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Published:April 18th, 2007 17:06 EST
Hokies Show the Beauty of  Spirit in Face of Tragedy

Hokies Show the Beauty of Spirit in Face of Tragedy

By Zach Crizer

Blacksburg, and a 45-minute radius for that matter, is a beautiful, rural area. Only since the 1990s could the town that the college built even be mistaken for an urban area. While it may not be the most normal or admirable way to gain recognition and popularity, football undoubtedly took Virginia Tech from a nice state engineering school with a funny name to one of the largest, most recognizable universities on the East Coast.

To give a little Virginia Tech background information, the original school was a land grant institution called Virginia Agricultural and Mechanical University. It then morphed into Virginia Polytechnic Institute (VPI), and finally took on “State University” and took on the nickname Virginia Tech. However, the question most asked of the school is the origin of the mascot, the mysterious Hokie Bird, and the nickname, Hokies. I have the answer, which is now in high demand.

In 1896, a college student from Bath County, Virginia won a cheer contest at his college. The man was O.M. Stull; the cheer consisted of these words: Hoki, Hoki, Hoki, hy, rae, ri, VPI. The college was Virginia Polytechnic Institute and State University, commonly known as Virginia Tech. They added an “e” to Hoki and called that their nickname. The VPI fighting Gobblers became the VPI Hokies. In the 1910’s a boy named Floyd Meade paraded around football games at Lane Stadium with a turkey. What was Floyd’s nickname? “Hard times.” That is about all there was for the Hokie football team until the 70’s. Not only were they bad, they had a mascot that seemed to be a joke, and colors of Chicago Maroon and Burnt Orange never before seen together. Then, they were weird. Now they are unique.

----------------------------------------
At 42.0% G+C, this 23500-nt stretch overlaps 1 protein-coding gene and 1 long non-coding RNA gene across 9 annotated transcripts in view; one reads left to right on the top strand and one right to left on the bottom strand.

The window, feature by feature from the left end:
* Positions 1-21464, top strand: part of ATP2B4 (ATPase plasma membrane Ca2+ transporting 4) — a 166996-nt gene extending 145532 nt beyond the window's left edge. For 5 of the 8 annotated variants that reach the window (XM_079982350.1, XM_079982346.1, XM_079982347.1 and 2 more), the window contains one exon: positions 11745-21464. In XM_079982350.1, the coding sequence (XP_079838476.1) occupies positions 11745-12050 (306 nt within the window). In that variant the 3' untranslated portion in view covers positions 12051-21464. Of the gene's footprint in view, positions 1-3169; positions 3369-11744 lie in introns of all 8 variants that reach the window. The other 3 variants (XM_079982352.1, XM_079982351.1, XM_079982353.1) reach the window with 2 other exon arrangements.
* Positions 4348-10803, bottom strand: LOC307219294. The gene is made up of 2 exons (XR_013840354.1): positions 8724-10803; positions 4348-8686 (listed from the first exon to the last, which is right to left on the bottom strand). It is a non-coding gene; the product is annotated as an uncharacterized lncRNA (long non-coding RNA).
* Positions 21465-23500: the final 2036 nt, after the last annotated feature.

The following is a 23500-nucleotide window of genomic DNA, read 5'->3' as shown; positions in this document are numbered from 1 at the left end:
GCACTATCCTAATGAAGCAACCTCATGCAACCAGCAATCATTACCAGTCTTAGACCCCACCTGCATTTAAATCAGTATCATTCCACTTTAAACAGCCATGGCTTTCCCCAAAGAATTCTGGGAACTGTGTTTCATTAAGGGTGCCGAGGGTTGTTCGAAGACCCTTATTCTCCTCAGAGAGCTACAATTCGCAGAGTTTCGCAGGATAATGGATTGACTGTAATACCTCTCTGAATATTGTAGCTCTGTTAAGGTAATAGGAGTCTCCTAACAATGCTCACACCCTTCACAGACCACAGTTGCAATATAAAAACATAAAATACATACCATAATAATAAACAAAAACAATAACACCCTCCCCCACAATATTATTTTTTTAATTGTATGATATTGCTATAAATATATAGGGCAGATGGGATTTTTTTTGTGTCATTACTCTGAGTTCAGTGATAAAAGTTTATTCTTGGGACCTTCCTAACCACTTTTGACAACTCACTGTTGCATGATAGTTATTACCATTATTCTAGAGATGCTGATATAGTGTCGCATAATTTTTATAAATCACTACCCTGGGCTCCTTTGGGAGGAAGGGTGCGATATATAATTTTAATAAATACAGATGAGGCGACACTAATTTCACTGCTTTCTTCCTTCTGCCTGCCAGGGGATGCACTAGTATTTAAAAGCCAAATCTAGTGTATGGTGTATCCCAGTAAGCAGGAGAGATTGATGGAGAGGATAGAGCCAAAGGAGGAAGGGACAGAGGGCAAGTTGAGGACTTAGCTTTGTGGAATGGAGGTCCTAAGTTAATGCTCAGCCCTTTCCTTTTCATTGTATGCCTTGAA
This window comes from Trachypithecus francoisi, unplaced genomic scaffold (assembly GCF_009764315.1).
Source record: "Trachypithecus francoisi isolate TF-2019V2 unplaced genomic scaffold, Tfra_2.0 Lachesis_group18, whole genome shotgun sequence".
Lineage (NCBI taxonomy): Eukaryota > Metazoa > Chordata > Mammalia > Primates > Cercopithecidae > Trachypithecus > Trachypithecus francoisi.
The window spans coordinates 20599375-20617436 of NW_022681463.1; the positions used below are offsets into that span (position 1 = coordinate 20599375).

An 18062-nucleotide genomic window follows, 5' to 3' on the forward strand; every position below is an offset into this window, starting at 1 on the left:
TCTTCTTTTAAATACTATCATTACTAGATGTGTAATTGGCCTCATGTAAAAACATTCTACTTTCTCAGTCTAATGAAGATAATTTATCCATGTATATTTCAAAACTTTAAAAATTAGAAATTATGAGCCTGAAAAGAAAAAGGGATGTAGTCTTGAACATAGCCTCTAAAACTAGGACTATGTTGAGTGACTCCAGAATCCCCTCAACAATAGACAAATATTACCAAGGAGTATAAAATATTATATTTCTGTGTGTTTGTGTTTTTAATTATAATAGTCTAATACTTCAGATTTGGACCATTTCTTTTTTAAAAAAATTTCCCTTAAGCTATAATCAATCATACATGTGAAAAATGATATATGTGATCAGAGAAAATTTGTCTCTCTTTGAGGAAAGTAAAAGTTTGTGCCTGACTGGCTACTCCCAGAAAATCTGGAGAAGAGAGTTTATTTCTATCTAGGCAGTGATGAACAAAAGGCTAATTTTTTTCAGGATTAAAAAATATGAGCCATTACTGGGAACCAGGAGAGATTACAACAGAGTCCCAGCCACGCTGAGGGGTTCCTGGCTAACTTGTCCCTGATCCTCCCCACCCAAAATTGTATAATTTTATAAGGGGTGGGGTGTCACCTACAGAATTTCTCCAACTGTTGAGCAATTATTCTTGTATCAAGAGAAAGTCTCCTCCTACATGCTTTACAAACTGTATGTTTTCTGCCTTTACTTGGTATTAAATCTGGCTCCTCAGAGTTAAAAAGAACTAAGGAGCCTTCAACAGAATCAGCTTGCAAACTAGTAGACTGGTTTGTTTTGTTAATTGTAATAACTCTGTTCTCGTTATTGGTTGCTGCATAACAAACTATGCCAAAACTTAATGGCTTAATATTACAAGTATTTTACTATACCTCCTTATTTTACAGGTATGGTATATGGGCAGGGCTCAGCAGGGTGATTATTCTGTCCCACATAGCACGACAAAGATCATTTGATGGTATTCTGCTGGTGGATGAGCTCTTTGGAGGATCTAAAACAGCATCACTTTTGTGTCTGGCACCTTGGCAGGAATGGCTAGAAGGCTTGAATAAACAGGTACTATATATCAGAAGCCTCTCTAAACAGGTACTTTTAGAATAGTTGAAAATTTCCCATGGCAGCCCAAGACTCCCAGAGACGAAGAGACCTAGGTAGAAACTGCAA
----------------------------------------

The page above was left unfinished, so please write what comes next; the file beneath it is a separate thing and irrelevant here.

The school gained national recognition and a tremendous spike in applicants after the 1999 football team, led by super freshman Michael Vick, and hometown coach Frank Beamer, won their way to the National Championship game before losing to Florida State. Every year since 1998, the football team has been the subject of national TV exposure at least twice each season.

Without question, the ardent, fanatical passion of alumni for their school dating back to graduates of the 60’s drove the school to the forefront. It became known, first through its sports fans and later through all aspects of the school, for an unwavering fervent spirit and a tremendous appreciation for the university.

Maybe if the deadliest school shooting in the country had to occur, Virginia Tech is the most ready for it. Perhaps not in lockdown preparation, but spiritually and mentally, this student body and university community is one of the most tight-knit around. It was telling as reporters stood in awe of the Drillfield, in which the candlelight vigil took place, and the enormous amount of Virginia Tech apparel. As any person who has been to the campus can tell, it is not that different every single day.

CNN asked five students if they would leave Tech and not a single one even hesitated in saying no. The community that has become known as “Hokie Nation” does not need to band together; it has been together all along. Maybe in a terribly tragic way, this was meant to teach the nation how to do the same.